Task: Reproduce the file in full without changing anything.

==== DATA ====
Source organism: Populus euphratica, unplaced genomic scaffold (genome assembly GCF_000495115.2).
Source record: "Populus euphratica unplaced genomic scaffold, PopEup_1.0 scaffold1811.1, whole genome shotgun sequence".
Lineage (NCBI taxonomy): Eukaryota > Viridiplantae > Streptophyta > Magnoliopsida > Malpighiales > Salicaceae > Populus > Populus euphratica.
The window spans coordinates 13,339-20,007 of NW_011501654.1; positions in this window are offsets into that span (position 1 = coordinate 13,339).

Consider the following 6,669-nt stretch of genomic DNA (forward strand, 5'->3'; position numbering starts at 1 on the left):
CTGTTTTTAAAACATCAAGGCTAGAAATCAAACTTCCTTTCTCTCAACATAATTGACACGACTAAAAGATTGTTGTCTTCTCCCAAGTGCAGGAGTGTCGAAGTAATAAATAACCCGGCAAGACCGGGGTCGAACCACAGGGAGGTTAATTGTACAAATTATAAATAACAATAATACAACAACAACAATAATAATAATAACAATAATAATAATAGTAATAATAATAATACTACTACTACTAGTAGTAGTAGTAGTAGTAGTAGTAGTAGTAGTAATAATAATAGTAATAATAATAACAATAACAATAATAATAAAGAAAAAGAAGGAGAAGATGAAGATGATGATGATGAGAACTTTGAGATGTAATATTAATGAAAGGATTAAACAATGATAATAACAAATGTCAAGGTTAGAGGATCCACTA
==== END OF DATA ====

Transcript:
Source organism: Populus euphratica, unplaced genomic scaffold (genome assembly GCF_000495115.2).
Source record: "Populus euphratica unplaced genomic scaffold, PopEup_1.0 scaffold1811.1, whole genome shotgun sequence".
Lineage (NCBI taxonomy): Eukaryota > Viridiplantae > Streptophyta > Magnoliopsida > Malpighiales > Salicaceae > Populus > Populus euphratica.
The window spans coordinates 13,339-20,007 of NW_011501654.1; positions in this window are offsets into that span (position 1 = coordinate 13,339).

Consider the following 6,669-nt stretch of genomic DNA (forward strand, 5'->3'; position numbering starts at 1 on the left):
CTGTTTTTAAAACATCAAGGCTAGAAATCAAACTTCCTTTCTCTCAACATAATTGACACGACTAAAAGATTGTTGTCTTCTCCCAAGTGCAGGAGTGTCGAAGTAATAAATAACCCGGCAAGACCGGGGTCGAACCACAGGGAGGTTAATTGTACAAATTATAAATAACAATAATACAACAACAACAATAATAATAATAACAATAATAATAATAGTAATAATAATAATACTACTACTACTAGTAGTAGTAGTAGTAGTAGTAGTAGTAGTAGTAATAATAATAGTAATAATAATAACAATAACAATAATAATAAAGAAAAAGAAGGAGAAGATGAAGATGATGATGATGAGAACTTTGAGATGTAATATTAATGAAAGGATTAAACAATGATAATAACAAATGTCAAGGTTAGAGGATCCACTA